The Carnegie Mellon professor who said she hoped Queen Elizabeth ll faced “excruciating pain” before Her Majesty’s death Thursday (Sept. 8) is drawing criticism from the university and the likes of Jeff Bezos.
Uju Anya, an associate professor of modern languages at Carnegie Mellon, is under fire for her reaction to the palace announcing the queen’s declining health early Thursday.
“I heard the chief monarch of a thieving raping genocidal empire is finally dying,” Anya tweeted. “May her pain be excruciating.”
Twitter removed her post for violating its rules of engagement.
Carnegie Mellon then released a statement condemning Anya’s “offensive and objectionable” tweet and accused the professor of violating the university’s “standards of discourse.”
“We do not condone the offensive and objectionable messages posted by Uju Anya today on her personal social media account,” the statement reads. “Free expression is core to the mission of higher education, however, the views she shared absolutely do not represent the values of the institution, nor the standards of discourse we seek to foster.”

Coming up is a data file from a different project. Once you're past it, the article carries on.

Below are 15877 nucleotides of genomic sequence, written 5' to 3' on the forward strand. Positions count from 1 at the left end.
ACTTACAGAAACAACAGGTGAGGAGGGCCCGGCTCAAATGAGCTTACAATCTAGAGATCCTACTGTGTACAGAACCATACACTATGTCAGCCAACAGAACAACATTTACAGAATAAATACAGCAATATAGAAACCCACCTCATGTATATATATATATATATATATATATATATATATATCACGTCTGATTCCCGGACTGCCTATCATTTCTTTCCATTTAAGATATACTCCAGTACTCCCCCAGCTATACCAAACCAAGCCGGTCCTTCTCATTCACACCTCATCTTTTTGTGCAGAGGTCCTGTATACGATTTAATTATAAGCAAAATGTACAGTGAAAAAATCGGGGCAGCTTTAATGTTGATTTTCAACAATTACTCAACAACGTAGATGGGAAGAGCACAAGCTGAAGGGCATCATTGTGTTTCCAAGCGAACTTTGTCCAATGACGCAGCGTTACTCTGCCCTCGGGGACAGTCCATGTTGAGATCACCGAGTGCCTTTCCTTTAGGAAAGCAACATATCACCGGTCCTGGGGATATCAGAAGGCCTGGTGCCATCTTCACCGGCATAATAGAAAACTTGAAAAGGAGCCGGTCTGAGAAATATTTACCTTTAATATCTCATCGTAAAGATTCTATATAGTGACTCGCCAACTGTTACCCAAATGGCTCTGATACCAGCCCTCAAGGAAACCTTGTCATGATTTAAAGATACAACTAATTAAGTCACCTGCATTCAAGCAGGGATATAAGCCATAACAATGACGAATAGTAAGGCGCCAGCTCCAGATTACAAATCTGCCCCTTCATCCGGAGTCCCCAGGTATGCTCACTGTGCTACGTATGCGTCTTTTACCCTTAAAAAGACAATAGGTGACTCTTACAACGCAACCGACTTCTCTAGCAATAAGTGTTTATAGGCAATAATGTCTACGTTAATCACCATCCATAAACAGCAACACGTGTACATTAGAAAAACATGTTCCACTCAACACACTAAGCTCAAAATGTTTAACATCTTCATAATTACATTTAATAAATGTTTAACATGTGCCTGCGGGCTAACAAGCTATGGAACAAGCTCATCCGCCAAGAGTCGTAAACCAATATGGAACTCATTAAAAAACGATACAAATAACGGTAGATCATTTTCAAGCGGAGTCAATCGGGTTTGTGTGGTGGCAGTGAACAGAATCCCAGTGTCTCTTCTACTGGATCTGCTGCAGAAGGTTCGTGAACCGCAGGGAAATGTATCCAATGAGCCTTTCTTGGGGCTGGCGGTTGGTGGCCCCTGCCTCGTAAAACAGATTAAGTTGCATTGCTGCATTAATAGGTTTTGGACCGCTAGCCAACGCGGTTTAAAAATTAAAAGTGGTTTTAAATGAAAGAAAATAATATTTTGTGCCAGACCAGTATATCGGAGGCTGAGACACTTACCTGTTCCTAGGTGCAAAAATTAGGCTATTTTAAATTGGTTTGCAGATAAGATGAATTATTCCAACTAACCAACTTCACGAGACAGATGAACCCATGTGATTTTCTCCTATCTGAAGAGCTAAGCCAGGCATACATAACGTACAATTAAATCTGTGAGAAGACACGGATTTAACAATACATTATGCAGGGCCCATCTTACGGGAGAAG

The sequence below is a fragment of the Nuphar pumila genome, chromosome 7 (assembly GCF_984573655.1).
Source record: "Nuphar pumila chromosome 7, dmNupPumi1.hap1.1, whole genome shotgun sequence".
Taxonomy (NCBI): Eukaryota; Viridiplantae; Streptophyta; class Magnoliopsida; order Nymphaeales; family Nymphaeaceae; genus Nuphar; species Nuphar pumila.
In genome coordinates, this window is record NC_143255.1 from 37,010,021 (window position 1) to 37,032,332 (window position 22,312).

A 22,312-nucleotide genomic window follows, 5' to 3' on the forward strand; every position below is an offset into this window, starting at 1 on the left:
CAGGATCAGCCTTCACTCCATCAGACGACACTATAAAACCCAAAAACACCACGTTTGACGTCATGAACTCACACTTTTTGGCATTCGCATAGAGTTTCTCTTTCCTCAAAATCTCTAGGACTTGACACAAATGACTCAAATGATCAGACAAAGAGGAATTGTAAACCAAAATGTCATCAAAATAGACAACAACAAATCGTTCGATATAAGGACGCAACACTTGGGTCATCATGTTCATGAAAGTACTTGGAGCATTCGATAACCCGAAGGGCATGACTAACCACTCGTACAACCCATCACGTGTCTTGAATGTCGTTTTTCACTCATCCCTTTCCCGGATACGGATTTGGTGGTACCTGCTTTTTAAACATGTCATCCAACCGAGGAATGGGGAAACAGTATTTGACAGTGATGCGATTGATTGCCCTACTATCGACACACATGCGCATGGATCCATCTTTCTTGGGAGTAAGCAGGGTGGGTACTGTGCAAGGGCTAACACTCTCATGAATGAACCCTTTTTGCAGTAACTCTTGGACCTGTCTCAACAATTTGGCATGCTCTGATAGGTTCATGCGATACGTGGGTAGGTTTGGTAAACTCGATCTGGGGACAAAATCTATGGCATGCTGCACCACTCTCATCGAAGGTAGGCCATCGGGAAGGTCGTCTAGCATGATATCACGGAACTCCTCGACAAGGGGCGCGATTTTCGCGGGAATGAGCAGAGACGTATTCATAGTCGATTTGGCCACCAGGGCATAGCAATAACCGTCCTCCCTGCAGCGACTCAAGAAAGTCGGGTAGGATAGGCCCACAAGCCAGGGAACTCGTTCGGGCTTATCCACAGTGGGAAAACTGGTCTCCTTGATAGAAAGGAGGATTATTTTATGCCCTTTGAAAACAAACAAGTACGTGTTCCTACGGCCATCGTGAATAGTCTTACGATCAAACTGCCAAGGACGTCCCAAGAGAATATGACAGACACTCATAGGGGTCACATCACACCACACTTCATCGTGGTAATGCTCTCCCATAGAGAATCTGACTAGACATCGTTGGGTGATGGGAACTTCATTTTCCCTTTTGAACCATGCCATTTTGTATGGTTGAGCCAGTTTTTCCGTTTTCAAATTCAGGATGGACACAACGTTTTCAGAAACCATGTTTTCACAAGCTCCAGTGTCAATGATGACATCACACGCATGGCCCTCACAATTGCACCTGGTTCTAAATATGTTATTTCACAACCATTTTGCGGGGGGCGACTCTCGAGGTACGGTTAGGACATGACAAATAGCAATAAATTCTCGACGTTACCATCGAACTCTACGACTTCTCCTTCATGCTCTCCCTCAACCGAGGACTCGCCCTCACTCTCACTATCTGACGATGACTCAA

Anya, however, doubled down on her sentiments and accused Her Majesty of running a government that “massacred and displaced” her family from Nigeria.
“If anyone expects me to express anything but disdain for the monarch who supervised a government that sponsored the genocide that massacred and displaced half my family and the consequences of which those alive today are still trying to overcome, you can keep wishing upon a star.”
Anya’s social media posts also garnered the attention of Bezos, the founder of Amazon.
“This is someone supposedly working to make the world better? I don’t think so. Wow,” he tweeted Thursday.
Amid the controversy, the Foundation for Individual Rights and Expression urged Carnegie Mellon to refrain from punishing Anya and uphold its commitment to free speech, per the HuffPost.
“We urge CMU to resist public pressure … by refusing to investigate or punish Anya for her protected extramural expression,” the foundation said in a statement.
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